Classic Computer Magazine Archive COMPUTE! ISSUE 159 / DECEMBER 1993 / PAGE 116

NMC Universal Winstation 433. (National MicroComputers' multimedia personal computer) (Hardware Review) (Evaluation)
by Denny Atkin

The Universal Winstation 433 is a pleasant surprise. I've seen many PC systems from small companies over the years, and I'm usually wary of them. Too, often, they've designed to sell for the lowest possible price, and they tend to show it--such systems often have flimsy cases, expansion devices that don't work well together, and mushy keyboards. Not so with NMC's Universal Winstation 433. Although this computer comes from a small Utah company that you may never have heard of, it shows all the quality you'd expect from a Dell, Compaq, or IBM machine.

The Winstation I evaluated was configured as a multimedia system, and it meets the new PC Level 2 specification. No slow, after-thought CD-ROM drive and no-name sound card here--the system sports a Pro-AudioSpectrum 16 sound card and a blazingly fast Toshiba CD-ROM drive. The PAS 16 is an impressive board, with 16-bit stereo sound, full Sound Blaster emulation, and software control of all board settings--you can even change the volume from the keyboard while playing a game. The dual-speed Toshiba CD-ROM drive uses a SCSI-2 interface and has a data transfer rate of up to 330K per second and an average access time of 200 ms; it also has a 256K cache that speeds things even more.

The rest of the system exhibits similar quality. The 1MB STB PowerGraph SVGA card uses an S3 accelerator and a VESA local-bus connection to provide exemplary performance in both Windows and DOS. The board supports 24-bit true color in 640 x 480 mode, 16-bit color at 800 x 600, and 256 colors at 1024 x 768; a handy utility lets you change modes without using Windowa Setup. The 200MB Western Digital IDE hard drive is supported through an uncached 32-bit local-bus IDE controller. The system has eight slots (two have VLB extensions), five of which are available in the multimedia configuration. The case opens without a screwdriver, making expansion a snap.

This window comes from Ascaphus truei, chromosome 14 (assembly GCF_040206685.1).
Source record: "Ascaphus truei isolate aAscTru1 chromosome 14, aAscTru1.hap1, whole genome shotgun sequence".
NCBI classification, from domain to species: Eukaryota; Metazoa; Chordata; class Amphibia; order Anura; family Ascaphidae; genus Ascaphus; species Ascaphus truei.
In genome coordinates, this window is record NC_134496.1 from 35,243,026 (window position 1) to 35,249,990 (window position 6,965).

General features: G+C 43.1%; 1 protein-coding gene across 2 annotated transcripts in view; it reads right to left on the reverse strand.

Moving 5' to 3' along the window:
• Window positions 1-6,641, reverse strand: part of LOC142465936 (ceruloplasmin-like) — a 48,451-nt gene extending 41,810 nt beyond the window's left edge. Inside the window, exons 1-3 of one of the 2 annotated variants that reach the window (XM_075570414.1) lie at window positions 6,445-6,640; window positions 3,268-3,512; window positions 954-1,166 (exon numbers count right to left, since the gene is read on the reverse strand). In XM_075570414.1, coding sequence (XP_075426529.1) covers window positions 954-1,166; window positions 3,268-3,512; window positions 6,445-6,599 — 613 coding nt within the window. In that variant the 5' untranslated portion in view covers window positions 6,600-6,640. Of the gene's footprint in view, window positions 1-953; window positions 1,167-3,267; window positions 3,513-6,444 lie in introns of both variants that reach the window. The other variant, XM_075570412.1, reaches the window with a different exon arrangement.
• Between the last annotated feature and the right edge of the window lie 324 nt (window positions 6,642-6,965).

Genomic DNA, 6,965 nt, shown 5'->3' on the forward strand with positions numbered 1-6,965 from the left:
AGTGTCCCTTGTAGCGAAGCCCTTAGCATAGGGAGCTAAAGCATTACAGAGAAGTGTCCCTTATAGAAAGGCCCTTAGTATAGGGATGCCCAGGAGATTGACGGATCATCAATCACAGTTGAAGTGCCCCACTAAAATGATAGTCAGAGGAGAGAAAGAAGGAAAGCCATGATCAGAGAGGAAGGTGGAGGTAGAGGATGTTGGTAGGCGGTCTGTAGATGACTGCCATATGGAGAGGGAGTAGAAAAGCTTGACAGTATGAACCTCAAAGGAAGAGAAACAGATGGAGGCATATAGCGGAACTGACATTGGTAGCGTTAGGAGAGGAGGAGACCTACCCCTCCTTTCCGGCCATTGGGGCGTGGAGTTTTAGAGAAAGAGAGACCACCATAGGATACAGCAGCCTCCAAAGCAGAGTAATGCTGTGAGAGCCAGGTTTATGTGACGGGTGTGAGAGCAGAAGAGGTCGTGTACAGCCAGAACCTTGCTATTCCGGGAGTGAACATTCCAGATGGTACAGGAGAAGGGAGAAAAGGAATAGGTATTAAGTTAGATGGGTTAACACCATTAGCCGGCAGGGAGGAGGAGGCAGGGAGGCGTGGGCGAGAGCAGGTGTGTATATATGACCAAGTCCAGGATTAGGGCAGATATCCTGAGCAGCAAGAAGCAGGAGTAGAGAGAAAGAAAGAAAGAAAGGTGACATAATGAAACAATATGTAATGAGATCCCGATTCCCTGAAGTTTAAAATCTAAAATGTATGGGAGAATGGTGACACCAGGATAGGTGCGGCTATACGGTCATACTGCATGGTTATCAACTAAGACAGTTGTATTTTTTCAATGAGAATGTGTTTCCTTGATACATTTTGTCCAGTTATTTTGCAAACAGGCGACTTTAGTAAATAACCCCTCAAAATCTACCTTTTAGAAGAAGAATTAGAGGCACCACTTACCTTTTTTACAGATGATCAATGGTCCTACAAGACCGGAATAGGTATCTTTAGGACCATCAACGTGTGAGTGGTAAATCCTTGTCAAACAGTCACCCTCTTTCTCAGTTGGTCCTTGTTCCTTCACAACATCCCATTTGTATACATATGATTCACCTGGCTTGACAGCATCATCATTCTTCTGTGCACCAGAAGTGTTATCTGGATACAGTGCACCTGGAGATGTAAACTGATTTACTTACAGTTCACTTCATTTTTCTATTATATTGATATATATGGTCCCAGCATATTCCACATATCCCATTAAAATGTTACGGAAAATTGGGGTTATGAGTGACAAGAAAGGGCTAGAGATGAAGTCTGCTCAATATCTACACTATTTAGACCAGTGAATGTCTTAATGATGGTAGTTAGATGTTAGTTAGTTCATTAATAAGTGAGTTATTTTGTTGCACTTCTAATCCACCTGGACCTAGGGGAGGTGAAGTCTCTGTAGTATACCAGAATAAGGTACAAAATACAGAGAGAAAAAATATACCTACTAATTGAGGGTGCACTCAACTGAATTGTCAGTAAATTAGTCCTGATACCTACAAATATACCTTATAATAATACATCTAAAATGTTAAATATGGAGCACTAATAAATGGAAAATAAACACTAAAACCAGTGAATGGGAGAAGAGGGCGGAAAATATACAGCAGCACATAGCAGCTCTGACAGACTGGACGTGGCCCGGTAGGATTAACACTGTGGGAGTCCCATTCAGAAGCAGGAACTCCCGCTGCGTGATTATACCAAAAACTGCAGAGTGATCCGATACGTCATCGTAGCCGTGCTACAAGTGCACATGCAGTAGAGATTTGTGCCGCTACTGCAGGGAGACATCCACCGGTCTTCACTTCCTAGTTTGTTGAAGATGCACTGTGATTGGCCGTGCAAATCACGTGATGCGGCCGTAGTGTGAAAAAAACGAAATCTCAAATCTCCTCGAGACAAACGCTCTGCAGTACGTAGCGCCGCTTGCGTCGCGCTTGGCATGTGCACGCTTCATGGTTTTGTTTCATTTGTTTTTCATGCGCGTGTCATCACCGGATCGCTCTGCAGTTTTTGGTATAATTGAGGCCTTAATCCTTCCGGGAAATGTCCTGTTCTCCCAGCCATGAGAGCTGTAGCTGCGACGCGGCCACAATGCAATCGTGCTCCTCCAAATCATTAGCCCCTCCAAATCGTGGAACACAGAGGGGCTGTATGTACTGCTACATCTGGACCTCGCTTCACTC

With local-bus peripherals and a 256K secondary processor cache, the Winstation's performance is quite perky. (A ZIF socket supports updating to a DX2 or P24T Pentium processor if you ever feel the need for a speed boost.) And in addition to being fast, this system boasts good looks. The case has an attractive molded plastic front, and the space-saver keyboard is stylish as well. More important, it has a solid feel with audible, tactile feedback. The noninterlaced ADI MicroScan 3G monitor has a crisp .28-mm dot pitch and electronic adjustment controls. The multimedia system includes a number of CDROMs, including a disc of shareware, an encyclopedia, an atlas, games, and a CD-audio classical music sampler.

Documentation for Windows 3.1, DOS 6, the motherboard, and all the expansion cards is included, but NMC didn't stop there. There's a handy 40-page Starter Manual that will get even first-time PC owners up and running; it includes setup, troubleshooting, and technical-support information. This little booklet can make a lot of difference to the way first-time computer owner; too many companies just toss in the manuals for the components and leave system operation as an exercise for the purchaser.

Best of all, this high quality comes at the price of a low-end clone. NMC provides unlimited toll-free technical support, a one-year warrantly on parts, and a two-year warrantly on labor. If you're looking for a solid multimedia system at a discount price, I'd suggest you take a close look at NMC's impressive offering.